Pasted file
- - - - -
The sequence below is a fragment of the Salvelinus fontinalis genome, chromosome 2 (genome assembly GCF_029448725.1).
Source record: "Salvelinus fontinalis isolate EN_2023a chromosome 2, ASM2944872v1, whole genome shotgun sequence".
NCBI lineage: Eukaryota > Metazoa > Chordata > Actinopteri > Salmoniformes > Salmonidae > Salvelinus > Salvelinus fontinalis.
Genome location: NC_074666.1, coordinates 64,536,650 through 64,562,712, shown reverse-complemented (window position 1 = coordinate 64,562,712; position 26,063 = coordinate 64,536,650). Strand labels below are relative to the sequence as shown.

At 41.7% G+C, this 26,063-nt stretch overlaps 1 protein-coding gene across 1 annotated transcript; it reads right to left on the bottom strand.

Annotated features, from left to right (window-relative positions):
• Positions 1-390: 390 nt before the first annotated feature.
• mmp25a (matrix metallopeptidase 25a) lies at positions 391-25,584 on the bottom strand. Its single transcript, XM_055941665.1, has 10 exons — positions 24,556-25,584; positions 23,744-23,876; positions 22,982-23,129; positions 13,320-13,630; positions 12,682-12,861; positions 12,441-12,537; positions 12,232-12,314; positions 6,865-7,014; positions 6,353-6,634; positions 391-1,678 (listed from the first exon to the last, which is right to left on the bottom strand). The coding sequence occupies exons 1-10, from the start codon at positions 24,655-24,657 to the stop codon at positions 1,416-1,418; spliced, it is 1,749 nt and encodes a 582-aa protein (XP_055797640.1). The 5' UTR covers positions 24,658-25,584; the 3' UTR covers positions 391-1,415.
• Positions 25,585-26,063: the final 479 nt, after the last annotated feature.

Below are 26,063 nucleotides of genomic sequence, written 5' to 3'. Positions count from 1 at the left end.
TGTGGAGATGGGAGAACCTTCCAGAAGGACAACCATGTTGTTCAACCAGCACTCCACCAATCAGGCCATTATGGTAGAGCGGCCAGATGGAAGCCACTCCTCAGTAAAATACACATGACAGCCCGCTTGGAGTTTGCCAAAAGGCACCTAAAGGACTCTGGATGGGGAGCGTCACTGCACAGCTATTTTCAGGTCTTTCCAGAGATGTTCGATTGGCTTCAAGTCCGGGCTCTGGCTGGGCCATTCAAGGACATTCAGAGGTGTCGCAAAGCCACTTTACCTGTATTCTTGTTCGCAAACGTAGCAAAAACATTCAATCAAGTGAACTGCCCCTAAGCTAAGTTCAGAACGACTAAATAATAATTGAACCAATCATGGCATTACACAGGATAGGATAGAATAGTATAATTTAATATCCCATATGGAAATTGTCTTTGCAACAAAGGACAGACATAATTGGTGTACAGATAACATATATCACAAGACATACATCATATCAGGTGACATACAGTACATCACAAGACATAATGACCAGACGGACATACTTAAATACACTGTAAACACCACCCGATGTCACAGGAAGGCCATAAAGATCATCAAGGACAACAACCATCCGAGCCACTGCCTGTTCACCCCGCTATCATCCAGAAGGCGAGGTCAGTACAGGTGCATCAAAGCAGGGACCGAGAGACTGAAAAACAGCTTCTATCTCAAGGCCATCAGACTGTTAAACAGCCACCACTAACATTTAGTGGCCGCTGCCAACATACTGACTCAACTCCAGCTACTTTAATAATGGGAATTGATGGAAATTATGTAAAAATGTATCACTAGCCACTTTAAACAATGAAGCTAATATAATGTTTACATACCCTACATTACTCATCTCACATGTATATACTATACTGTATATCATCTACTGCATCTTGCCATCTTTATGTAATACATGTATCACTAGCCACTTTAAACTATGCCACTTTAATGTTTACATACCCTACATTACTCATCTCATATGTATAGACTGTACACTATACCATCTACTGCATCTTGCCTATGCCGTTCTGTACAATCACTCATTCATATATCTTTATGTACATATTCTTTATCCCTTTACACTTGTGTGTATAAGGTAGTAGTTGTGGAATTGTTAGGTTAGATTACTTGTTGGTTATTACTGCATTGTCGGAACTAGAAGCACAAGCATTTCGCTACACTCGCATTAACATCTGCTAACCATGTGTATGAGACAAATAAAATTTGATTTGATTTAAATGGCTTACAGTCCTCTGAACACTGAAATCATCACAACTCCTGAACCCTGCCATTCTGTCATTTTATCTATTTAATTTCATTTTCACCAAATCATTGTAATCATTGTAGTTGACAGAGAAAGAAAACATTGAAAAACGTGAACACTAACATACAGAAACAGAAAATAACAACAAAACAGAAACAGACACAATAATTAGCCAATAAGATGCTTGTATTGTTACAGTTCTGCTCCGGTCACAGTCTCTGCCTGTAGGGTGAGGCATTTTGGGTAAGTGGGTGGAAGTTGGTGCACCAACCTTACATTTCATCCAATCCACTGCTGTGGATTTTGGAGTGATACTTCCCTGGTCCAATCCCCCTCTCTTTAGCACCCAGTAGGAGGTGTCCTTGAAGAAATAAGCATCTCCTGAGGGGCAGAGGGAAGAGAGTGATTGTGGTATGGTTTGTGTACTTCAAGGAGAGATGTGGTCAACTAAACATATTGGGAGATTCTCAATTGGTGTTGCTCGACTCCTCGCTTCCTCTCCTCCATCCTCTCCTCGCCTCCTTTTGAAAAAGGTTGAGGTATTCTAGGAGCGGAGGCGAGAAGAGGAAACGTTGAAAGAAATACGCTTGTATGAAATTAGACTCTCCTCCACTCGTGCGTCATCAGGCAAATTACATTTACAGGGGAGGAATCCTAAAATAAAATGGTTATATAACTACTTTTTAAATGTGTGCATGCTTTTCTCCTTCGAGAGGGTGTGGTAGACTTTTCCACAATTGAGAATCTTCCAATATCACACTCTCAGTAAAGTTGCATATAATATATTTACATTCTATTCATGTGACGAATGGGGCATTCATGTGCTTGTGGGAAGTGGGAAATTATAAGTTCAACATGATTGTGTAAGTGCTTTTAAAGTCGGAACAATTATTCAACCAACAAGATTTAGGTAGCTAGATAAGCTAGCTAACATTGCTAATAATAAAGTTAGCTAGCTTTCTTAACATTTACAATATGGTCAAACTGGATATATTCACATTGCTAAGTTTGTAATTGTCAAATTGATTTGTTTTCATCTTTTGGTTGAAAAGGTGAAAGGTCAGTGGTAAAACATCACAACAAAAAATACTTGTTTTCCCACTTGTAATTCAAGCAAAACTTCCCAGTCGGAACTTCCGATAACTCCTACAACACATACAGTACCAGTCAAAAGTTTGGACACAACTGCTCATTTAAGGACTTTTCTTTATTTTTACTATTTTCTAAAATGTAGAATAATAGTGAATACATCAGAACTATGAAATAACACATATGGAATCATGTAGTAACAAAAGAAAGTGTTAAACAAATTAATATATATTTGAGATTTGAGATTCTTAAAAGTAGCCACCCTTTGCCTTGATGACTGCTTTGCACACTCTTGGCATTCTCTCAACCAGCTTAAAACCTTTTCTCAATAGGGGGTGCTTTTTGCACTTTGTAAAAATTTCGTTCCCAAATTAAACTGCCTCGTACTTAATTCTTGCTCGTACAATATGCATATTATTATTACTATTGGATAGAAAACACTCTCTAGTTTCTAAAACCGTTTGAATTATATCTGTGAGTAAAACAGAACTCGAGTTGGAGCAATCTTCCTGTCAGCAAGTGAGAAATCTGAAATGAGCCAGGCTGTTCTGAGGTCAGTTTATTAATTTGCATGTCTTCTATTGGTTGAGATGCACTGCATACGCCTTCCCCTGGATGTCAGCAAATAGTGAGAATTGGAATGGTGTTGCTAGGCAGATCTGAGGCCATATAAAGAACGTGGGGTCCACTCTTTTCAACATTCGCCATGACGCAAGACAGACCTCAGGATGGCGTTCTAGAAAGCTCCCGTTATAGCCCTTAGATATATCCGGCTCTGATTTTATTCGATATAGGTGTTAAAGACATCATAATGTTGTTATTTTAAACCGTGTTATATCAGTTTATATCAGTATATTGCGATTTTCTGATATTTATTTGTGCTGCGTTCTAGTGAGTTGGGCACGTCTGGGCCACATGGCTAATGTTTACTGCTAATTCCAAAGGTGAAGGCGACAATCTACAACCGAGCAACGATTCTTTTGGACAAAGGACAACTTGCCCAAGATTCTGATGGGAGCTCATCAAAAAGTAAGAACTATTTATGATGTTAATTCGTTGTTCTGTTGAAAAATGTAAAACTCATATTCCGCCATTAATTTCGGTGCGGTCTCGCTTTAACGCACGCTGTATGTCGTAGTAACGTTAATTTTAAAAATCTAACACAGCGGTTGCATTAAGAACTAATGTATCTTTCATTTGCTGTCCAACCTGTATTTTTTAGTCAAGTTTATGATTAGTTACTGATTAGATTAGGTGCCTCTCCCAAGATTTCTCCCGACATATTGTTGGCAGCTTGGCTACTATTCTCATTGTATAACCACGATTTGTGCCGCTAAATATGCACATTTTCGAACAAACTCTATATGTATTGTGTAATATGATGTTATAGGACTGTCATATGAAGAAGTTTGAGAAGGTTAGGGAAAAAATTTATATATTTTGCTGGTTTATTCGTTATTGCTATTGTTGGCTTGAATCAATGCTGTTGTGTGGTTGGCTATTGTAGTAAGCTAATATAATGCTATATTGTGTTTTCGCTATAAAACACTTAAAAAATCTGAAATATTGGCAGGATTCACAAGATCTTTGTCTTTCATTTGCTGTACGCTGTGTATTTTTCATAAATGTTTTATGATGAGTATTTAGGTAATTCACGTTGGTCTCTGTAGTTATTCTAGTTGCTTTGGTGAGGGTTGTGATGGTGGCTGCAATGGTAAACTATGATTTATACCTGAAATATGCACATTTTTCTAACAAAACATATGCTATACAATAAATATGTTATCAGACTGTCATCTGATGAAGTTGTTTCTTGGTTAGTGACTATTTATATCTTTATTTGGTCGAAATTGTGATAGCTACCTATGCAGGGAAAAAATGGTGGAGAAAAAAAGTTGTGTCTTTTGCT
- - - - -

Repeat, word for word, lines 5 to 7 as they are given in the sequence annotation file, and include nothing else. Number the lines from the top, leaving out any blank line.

At 41.7% G+C, this 26,063-nt stretch overlaps 1 protein-coding gene across 1 annotated transcript; it reads right to left on the bottom strand.

Annotated features, from left to right (window-relative positions):
• Positions 1-390: 390 nt before the first annotated feature.